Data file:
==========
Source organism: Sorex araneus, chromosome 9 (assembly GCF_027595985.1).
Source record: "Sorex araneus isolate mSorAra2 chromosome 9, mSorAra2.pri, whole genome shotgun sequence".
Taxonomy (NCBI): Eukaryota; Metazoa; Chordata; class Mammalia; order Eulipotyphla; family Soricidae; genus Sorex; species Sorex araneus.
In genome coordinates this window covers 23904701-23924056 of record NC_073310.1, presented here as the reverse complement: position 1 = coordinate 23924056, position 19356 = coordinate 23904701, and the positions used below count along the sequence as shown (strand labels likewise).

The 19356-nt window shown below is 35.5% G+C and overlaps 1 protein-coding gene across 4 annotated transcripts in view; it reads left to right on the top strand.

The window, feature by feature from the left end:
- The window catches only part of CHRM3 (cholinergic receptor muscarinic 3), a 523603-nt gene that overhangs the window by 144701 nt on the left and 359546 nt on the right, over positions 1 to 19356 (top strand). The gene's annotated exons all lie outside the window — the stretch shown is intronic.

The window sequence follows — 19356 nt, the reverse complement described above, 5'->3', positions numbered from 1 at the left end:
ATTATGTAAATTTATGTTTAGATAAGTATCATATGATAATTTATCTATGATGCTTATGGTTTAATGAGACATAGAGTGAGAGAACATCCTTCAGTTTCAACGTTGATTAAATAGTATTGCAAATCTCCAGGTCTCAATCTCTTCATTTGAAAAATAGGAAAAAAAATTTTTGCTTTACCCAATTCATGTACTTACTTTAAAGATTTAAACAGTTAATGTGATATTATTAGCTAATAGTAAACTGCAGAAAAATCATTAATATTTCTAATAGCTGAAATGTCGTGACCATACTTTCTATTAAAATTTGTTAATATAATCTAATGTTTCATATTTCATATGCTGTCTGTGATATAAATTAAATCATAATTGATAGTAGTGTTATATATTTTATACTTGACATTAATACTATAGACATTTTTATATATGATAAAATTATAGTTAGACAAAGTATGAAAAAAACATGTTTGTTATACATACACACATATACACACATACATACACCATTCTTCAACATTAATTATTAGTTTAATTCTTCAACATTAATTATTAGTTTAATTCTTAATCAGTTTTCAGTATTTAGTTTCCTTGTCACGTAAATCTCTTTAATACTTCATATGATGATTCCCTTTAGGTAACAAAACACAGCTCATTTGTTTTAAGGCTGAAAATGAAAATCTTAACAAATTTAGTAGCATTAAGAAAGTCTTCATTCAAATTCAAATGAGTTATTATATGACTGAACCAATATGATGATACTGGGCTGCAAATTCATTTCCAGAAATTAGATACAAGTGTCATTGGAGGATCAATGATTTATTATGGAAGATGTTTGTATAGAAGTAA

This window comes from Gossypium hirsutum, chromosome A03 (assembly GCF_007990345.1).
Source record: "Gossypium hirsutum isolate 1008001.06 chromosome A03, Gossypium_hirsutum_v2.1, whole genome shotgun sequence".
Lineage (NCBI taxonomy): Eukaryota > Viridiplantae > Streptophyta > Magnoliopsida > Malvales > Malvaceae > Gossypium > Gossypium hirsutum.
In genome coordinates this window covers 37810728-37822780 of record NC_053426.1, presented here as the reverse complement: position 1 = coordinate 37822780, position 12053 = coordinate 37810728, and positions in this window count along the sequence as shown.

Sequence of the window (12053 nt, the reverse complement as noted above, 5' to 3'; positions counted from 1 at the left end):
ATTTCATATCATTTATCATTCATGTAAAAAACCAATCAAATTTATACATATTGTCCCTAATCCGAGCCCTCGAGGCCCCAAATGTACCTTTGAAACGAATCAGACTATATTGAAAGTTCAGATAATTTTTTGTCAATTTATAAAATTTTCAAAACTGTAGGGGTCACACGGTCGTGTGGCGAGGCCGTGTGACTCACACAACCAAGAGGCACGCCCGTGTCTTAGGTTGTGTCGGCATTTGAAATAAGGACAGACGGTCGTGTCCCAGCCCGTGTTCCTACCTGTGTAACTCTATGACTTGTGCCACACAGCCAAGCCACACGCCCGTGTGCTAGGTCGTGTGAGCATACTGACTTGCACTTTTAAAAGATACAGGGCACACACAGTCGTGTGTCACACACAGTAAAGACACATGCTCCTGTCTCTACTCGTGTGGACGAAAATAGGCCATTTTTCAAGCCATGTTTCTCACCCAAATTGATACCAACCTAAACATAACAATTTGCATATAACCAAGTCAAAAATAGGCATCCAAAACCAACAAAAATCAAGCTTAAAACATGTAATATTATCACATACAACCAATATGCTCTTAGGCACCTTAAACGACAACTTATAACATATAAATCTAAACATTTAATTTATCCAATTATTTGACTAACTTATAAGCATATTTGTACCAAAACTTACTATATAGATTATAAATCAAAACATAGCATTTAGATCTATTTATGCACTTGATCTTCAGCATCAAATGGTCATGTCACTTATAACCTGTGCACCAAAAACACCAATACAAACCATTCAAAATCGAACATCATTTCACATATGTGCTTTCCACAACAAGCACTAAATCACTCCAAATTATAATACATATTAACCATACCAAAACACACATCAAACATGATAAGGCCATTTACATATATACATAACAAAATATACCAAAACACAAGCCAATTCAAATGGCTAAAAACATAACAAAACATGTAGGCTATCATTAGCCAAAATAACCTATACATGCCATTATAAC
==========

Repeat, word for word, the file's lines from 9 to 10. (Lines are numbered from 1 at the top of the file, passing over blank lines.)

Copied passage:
ATTATGTAAATTTATGTTTAGATAAGTATCATATGATAATTTATCTATGATGCTTATGGTTTAATGAGACATAGAGTGAGAGAACATCCTTCAGTTTCAACGTTGATTAAATAGTATTGCAAATCTCCAGGTCTCAATCTCTTCATTTGAAAAATAGGAAAAAAAATTTTTGCTTTACCCAATTCATGTACTTACTTTAAAGATTTAAACAGTTAATGTGATATTATTAGCTAATAGTAAACTGCAGAAAAATCATTAATATTTCTAATAGCTGAAATGTCGTGACCATACTTTCTATTAAAATTTGTTAATATAATCTAATGTTTCATATTTCATATGCTGTCTGTGATATAAATTAAATCATAATTGATAGTAGTGTTATATATTTTATACTTGACATTAATACTATAGACATTTTTATATATGATAAAATTATAGTTAGACAAAGTATGAAAAAAACATGTTTGTTATACATACACACATATACACACATACATACACCATTCTTCAACATTAATTATTAGTTTAATTCTTCAACATTAATTATTAGTTTAATTCTTAATCAGTTTTCAGTATTTAGTTTCCTTGTCACGTAAATCTCTTTAATACTTCATATGATGATTCCCTTTAGGTAACAAAACACAGCTCATTTGTTTTAAGGCTGAAAATGAAAATCTTAACAAATTTAGTAGCATTAAGAAAGTCTTCATTCAAATTCAAATGAGTTATTATATGACTGAACCAATATGATGATACTGGGCTGCAAATTCATTTCCAGAAATTAGATACAAGTGTCATTGGAGGATCAATGATTTATTATGGAAGATGTTTGTATAGAAGTAA

This window comes from Gossypium hirsutum, chromosome A03 (assembly GCF_007990345.1).